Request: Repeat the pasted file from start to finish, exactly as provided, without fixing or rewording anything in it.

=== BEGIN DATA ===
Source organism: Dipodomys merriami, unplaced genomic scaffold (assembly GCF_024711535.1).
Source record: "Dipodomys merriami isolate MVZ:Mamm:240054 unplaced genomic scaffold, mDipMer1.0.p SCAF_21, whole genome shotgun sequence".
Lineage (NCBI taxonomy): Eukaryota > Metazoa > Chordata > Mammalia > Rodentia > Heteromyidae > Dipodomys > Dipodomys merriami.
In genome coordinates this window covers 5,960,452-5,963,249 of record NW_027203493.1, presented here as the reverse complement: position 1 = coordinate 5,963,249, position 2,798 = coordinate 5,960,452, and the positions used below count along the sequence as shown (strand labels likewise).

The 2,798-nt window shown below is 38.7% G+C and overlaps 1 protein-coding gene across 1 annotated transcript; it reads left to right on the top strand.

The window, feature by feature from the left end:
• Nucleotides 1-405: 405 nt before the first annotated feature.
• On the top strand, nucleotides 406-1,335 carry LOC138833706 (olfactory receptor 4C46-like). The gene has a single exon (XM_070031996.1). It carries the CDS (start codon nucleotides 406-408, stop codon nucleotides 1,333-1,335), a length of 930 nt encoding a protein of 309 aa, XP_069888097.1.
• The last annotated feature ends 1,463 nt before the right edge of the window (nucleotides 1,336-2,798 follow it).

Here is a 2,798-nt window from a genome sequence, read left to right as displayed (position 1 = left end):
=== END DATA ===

Source organism: Dipodomys merriami, unplaced genomic scaffold (assembly GCF_024711535.1).
Source record: "Dipodomys merriami isolate MVZ:Mamm:240054 unplaced genomic scaffold, mDipMer1.0.p SCAF_21, whole genome shotgun sequence".
Lineage (NCBI taxonomy): Eukaryota > Metazoa > Chordata > Mammalia > Rodentia > Heteromyidae > Dipodomys > Dipodomys merriami.
In genome coordinates this window covers 5,960,452-5,963,249 of record NW_027203493.1, presented here as the reverse complement: position 1 = coordinate 5,963,249, position 2,798 = coordinate 5,960,452, and the positions used below count along the sequence as shown (strand labels likewise).

The 2,798-nt window shown below is 38.7% G+C and overlaps 1 protein-coding gene across 1 annotated transcript; it reads left to right on the top strand.

The window, feature by feature from the left end:
• Nucleotides 1-405: 405 nt before the first annotated feature.
• On the top strand, nucleotides 406-1,335 carry LOC138833706 (olfactory receptor 4C46-like). The gene has a single exon (XM_070031996.1). It carries the CDS (start codon nucleotides 406-408, stop codon nucleotides 1,333-1,335), a length of 930 nt encoding a protein of 309 aa, XP_069888097.1.
• The last annotated feature ends 1,463 nt before the right edge of the window (nucleotides 1,336-2,798 follow it).

Here is a 2,798-nt window from a genome sequence, read left to right as displayed (position 1 = left end):